One bad sign, the Tahrir activists argue, is that Suleiman, who has largely taken over for Mubarak, is old news. Chants in the square continue to focus on the removal of Mubarak, but many say they are unwilling to tolerate a President Suleiman either. "Not just Mubarak," says one protester, Mohamed Abdo. "The whole system."

The longtime intelligence chief is very much part of the system. Suleiman, along with Egypt's Defense Minister, Field Marshal Hussein Tantawi, and the chief of staff of Egypt's armed forces, Lieut. General Sami Hafez Enan, rank among Mubarak's most trusted allies.

For years, Suleiman oversaw the state's notoriously shady and abusive intelligence apparatus, maintaining a hard line on Islamists and working closely with the Americans and Israelis on issues of counterterrorism. He was the U.S.'s point man for renditions, including that of Ibn al-Sheikh al-Libi — the man who made false allegations about Saddam Hussein's ties to al-Qaeda while being tortured by the Egyptians.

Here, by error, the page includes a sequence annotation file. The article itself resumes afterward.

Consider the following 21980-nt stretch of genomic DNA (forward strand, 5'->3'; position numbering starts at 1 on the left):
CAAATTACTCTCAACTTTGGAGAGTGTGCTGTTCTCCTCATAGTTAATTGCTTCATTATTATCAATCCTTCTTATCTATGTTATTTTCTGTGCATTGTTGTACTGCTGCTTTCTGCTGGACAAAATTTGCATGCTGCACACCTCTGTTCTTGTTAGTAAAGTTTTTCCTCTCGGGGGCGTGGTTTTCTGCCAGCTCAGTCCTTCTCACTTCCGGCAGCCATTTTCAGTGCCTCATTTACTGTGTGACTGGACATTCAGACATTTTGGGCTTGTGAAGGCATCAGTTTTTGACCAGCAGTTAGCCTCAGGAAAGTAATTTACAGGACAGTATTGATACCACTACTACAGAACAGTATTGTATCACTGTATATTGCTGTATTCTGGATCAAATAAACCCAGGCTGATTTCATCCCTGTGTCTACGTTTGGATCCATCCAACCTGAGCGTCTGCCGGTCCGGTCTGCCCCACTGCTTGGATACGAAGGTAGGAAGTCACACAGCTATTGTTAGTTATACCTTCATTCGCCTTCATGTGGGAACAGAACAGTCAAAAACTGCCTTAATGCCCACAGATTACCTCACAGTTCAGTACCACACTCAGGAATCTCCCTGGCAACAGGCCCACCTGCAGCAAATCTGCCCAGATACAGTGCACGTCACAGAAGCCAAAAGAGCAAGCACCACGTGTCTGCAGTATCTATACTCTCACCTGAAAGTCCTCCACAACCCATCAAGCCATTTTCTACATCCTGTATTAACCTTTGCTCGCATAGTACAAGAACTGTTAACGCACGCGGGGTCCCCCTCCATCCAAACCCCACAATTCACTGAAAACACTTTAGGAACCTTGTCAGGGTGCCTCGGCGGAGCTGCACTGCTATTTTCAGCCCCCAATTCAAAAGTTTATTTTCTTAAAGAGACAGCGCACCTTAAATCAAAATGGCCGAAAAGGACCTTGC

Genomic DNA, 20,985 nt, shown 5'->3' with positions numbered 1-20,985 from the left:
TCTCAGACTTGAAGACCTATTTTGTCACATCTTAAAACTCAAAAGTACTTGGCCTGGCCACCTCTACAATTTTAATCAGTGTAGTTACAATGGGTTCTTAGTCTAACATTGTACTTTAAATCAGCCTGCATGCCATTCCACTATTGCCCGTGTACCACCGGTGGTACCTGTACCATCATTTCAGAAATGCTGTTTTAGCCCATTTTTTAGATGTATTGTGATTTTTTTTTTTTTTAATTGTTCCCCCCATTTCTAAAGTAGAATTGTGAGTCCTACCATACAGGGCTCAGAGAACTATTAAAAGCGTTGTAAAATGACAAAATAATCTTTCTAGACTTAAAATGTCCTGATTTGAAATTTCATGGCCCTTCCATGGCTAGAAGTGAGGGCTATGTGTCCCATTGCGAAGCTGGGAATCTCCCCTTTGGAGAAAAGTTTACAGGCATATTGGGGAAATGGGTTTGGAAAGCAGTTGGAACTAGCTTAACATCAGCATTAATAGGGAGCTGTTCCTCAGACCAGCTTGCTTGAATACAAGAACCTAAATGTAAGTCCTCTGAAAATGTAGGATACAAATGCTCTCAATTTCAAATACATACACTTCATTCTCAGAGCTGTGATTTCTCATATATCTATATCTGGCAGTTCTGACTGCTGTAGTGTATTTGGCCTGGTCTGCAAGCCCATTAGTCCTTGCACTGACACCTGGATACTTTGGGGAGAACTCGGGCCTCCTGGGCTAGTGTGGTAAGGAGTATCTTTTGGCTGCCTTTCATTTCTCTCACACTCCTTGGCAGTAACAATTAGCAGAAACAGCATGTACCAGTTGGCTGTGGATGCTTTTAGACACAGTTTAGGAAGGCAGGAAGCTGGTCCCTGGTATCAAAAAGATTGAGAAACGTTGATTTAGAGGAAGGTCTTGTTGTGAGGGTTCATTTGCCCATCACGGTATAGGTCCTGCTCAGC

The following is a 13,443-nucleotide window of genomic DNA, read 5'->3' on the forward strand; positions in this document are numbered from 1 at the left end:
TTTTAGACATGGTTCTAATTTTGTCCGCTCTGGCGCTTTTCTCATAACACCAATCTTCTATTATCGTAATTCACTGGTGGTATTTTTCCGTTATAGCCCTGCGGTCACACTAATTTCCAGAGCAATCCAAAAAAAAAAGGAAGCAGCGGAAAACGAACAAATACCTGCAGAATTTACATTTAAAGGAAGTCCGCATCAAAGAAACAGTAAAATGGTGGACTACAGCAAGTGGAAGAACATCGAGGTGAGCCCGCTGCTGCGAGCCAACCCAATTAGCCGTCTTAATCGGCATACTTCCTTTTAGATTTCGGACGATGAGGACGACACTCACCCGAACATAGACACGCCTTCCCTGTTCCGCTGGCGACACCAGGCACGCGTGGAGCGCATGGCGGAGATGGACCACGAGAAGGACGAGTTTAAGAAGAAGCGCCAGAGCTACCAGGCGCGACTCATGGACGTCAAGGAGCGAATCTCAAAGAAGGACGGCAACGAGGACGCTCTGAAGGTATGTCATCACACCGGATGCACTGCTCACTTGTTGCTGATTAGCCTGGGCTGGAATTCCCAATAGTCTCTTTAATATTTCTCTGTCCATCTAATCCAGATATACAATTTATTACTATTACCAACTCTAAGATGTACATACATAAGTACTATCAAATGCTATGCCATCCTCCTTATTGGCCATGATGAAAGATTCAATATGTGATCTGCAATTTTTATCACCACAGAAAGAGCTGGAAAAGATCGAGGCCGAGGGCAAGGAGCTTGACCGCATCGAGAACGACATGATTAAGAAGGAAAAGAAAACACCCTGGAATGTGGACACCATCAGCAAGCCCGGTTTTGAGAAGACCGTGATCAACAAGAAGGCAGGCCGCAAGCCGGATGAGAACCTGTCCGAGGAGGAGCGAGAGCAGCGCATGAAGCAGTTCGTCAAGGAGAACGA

So what has changed? After disaster hit Tahrir Square last Wednesday, when armed mobs of plainclothes police and Mubarak loyalists attacked the demonstrators with knives, stones and Molotov cocktails, the regime seems to have determined that whoever paid for or allowed that to happen had the wrong idea. The government has opened an investigation into the disappearance of the police from the streets on the first Friday night of the uprising. And the sacked Interior Minister Habib al-Adly, who has been banned from travel and has had his assets frozen, is up for a possible indictment. The government has also promised to protect the rights of protesters and has denied reports that Egyptian forces were under order to arrest journalists last week.